As it has become clear that a deal with Greece’s international creditors still appears a bridge too far, the government is reportedly split between making the concessions required to reach an agreement soon and opting to live dangerously by waiting it out, with all the risks to the economy that entails, hoping for more favorable conditions.
Berlin, for its part, has signaled that a deal on the second review of the country’s third bailout must be concluded sooner rather than later.
German Vice Chancellor Sigmar Gabriel said as much during his visit last week to Athens, while Finance Minister Euclid Tsakalotos was recently told by the country’s lenders that he should not expect conditions to change favorably for Greece, and that if negotiations drag on until June the repercussions for the economy could be catastrophic. But given that the biggest and toughest obstacle to a deal is the highly unpopular and contentious demand for labor reform, some government members appear bent on Greece taking its chances by allowing the talks to drag on. The reasoning behind this line of thought is that by the end of April, and under US pressure, the International Monetary Fund may withdraw from the Greek bailout program.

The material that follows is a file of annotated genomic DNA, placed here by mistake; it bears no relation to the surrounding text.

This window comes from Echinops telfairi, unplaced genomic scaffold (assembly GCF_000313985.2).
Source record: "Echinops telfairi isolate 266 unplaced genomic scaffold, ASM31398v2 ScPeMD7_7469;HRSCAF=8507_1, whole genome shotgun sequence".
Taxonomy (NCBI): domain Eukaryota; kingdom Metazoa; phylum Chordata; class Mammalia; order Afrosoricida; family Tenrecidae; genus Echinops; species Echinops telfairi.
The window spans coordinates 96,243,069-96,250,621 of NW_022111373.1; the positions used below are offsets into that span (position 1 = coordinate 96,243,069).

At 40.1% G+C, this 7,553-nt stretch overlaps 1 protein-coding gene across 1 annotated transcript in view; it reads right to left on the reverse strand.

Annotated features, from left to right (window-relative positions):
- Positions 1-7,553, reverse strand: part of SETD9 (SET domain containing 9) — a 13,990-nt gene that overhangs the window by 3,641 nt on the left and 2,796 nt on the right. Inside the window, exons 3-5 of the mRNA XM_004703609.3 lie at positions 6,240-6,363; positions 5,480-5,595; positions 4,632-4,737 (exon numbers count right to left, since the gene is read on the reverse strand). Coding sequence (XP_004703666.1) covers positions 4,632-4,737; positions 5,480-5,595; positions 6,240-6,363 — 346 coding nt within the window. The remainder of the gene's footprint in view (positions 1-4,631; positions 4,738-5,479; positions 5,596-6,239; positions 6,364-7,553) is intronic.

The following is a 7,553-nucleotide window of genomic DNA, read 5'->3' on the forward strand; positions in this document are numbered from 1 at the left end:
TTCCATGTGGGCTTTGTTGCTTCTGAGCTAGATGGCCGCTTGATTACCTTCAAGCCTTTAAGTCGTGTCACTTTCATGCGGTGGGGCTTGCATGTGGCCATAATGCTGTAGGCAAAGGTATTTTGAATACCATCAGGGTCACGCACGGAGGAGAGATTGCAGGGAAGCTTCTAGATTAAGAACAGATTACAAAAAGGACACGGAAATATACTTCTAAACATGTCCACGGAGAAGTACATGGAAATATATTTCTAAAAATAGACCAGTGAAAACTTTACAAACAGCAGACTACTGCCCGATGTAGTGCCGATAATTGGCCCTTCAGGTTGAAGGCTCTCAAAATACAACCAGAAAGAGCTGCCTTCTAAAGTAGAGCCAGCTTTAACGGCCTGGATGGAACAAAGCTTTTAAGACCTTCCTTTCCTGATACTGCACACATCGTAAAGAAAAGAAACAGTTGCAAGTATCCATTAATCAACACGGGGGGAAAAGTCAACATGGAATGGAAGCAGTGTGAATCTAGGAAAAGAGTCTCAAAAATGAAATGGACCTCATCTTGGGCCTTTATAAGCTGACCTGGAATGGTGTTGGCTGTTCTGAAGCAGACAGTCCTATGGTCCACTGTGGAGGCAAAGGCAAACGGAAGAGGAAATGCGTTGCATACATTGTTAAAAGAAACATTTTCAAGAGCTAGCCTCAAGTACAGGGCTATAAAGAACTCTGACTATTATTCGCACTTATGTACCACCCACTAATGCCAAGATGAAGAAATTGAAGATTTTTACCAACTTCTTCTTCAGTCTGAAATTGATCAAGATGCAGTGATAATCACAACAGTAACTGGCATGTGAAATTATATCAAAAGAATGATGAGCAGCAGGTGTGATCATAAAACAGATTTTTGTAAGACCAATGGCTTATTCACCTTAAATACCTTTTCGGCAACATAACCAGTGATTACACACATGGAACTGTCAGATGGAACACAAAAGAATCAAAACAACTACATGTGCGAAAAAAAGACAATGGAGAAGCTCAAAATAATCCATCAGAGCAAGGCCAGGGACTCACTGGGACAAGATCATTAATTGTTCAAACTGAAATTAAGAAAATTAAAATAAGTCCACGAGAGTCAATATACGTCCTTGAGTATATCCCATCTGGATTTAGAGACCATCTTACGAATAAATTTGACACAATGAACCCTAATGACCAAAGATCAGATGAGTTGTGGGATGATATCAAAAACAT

Furthermore, US President Donald Trump’s choice for deputy undersecretary of the Treasury for international finance, Adam Lerrick, could, according to a recent story published in the New York Times, signal the decision by the US to change its stance to international organizations such as the IMF and World Bank. Lerrick, for his part, has been a fervent critic of both organizations, claiming they waste taxpayers’ money. Athens expects a clearer picture to emerge after the Spring Meetings of the IMF on April 20-23.
According to sources, if the IMF does indeed decide to pull out of the program, the government believes it could clinch a deal with the country’s European partners that would still be hard to swallow, but palatable, nonetheless, to the SYRIZA party base. But it will be engaging in a high-stakes gamble – if opts to go down the path of waiting it out until the end of April – as the continued uncertainty would further damage the prospects of economic recovery. Secondly, if the IMF is out of the program, then there is a risk that European creditors would seek changes to the program which may not be to the government’s liking.